During the final days of June, Supreme Court rulings rolled out, each alarming in their own way.
In New York State Rifle & Pistol Association Inc. v. Bruen, the Court restricted states’ authority to regulate concealed-carry weapons in public places. In West Virginia v. EPA, the Court handed a win to fossil fuel companies by curtailing the EPA’s authority to regulate carbon emissions.
Most brazenly, in Dobbs v. Jackson Women’s Health Organization, the Court overturned Roe v. Wade, stripping Americans of their fundamental right to reproductive liberty. As of July 1, eight states had moved to outlaw abortion – putting the lives of millions of American women at risk.
Each ruling broke along partisan lines, with the six Republican-appointed justices voting in lockstep. Thanks to the shameless political maneuvering of Donald Trump and Mitch McConnell, conservatives hold a decisive 6-3 majority. If any doubt remained, these rulings confirmed that our nation’s highest court has become a partisan body.
The truth is, we don’t know how far these radical justices will go. Justice Clarence Thomas wrote in a concurring opinion in Dobbs that the Court “should reconsider” its rulings on other right-to-privacy cases. The cases include Lawrence v. Texas and Griswold v. Connecticut – rulings concerning individuals’ private sexual activity and access to contraceptives – and Obergefell v. Hodges, the 2015 ruling providing a right to same-sex marriage.
These landmark right-to-privacy precedents are now in the Court’s crosshairs. From Roe to Obergefell, Congress must work to swiftly codify fundamental rights that we thought were settled law.
Congress’ work cannot stop with fundamental rights. Congress also has to counteract this radical Court by urgently passing common-sense gun safety laws and strengthening and clarifying the regulatory authority of the EPA to address climate change.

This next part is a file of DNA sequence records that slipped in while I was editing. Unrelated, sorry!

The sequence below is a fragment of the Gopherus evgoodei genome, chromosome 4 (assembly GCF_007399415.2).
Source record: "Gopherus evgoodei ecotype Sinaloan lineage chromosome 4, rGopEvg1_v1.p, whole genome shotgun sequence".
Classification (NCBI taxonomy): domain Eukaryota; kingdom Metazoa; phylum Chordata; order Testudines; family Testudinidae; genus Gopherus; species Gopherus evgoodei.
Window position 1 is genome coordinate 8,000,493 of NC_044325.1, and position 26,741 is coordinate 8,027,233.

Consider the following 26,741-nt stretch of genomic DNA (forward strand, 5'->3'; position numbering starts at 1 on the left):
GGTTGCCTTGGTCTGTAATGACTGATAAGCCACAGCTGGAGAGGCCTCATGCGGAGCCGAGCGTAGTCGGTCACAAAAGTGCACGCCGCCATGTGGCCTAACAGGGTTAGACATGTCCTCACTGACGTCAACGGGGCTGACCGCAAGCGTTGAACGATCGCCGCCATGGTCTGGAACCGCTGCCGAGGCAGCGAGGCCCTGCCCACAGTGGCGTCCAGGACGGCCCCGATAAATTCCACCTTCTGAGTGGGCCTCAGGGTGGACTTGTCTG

The conservative legal movement is well-organized, patient, and unrelenting. It has grown adept at using the courts as a mechanism to advance conservative policy that is deeply unpopular with the American people.
We must push back. The majority of Americans agree on fundamental rights, on the danger of climate change, and the unacceptable threat of gun violence in our communities. We cannot surrender American law to a radical Supreme Court.
In Congress, we need trained lawyers ready and equipped to take action to unwind these recent destructive rulings – and to inoculate our legal system against future conservative attacks.
After graduating from Vermont Law School, where I focused on human rights and civil liberties, I clerked for the late Judge Peter Hall on the Second Circuit Court of Appeals. I reviewed federal appeals, drafted opinions, and saw firsthand how federal cases are won and lost in the details.
I know what happens when Congress gets it wrong and the courts are left to decide. With fundamental rights on the line, I know that details matter and Congress must act.
Before serving as Vermont’s Lieutenant Governor, I served statewide as an Assistant Attorney General in the criminal division, working to ensure access to justice for all Vermonters. I know trust in government depends on our ability to uphold and protect the Constitution.
Having worked overseas and as an international human rights lawyer by training, I know the world is watching. Our ability to promote human rights abroad depends on our ability to protect them at home.
This is a make-or-break moment in history. I’ve spent my career working to promote and protect fundamental rights; in Congress, I’ll bring the full force of my legal training to bear. I’ll work tirelessly, day in and day out, to counteract this radical and corrosive Supreme Court.
The work ahead will be difficult – but it must be done. Our fundamental rights depend on it.